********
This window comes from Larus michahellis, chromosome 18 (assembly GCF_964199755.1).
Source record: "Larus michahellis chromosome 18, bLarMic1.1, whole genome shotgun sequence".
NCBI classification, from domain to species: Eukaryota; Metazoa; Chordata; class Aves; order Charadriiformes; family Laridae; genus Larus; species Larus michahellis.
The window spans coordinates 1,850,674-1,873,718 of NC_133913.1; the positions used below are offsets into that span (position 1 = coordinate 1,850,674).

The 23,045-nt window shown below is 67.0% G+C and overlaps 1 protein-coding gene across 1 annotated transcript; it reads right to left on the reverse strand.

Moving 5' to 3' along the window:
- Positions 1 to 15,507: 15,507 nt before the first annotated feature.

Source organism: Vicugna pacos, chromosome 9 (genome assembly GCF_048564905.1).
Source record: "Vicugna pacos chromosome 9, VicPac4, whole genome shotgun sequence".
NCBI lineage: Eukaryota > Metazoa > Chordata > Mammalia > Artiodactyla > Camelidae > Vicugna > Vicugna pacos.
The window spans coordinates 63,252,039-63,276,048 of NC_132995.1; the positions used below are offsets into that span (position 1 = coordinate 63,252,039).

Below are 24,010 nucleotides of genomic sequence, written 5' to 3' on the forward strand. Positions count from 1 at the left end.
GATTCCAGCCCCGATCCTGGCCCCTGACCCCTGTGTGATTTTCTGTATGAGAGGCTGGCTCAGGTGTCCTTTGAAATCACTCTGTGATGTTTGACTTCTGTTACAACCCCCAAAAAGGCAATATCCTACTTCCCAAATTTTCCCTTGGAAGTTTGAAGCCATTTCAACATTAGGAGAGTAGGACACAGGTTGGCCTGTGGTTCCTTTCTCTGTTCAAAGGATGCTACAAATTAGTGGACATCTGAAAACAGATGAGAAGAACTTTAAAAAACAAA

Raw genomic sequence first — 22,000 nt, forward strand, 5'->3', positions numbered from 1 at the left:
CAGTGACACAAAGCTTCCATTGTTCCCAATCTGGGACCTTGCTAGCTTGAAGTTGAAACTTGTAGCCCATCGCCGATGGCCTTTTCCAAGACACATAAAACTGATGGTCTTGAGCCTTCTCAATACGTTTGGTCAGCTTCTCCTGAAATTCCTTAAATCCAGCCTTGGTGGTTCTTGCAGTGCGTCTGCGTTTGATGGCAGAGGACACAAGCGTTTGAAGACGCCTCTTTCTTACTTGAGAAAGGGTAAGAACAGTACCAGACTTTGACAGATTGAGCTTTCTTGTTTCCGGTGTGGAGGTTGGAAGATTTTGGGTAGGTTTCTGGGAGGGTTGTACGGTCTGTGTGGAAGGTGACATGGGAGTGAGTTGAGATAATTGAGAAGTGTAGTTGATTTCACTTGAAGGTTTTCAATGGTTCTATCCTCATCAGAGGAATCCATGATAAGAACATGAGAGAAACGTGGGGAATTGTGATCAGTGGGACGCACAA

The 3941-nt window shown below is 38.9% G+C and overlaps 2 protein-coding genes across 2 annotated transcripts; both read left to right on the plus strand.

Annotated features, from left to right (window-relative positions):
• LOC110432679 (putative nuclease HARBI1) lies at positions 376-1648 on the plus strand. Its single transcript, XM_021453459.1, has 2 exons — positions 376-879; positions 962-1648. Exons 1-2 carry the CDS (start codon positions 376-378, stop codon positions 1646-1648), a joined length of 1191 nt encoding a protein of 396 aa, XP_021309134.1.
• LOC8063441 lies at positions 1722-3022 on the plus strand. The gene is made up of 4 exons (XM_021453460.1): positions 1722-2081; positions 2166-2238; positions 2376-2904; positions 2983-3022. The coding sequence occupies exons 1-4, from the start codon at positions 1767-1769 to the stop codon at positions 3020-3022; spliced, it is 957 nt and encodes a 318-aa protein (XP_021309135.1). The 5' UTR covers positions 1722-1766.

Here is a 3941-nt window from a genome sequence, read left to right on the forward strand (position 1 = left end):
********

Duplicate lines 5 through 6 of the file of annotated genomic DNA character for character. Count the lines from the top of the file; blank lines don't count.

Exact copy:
The 23,045-nt window shown below is 67.0% G+C and overlaps 1 protein-coding gene across 1 annotated transcript; it reads right to left on the reverse strand.

Moving 5' to 3' along the window: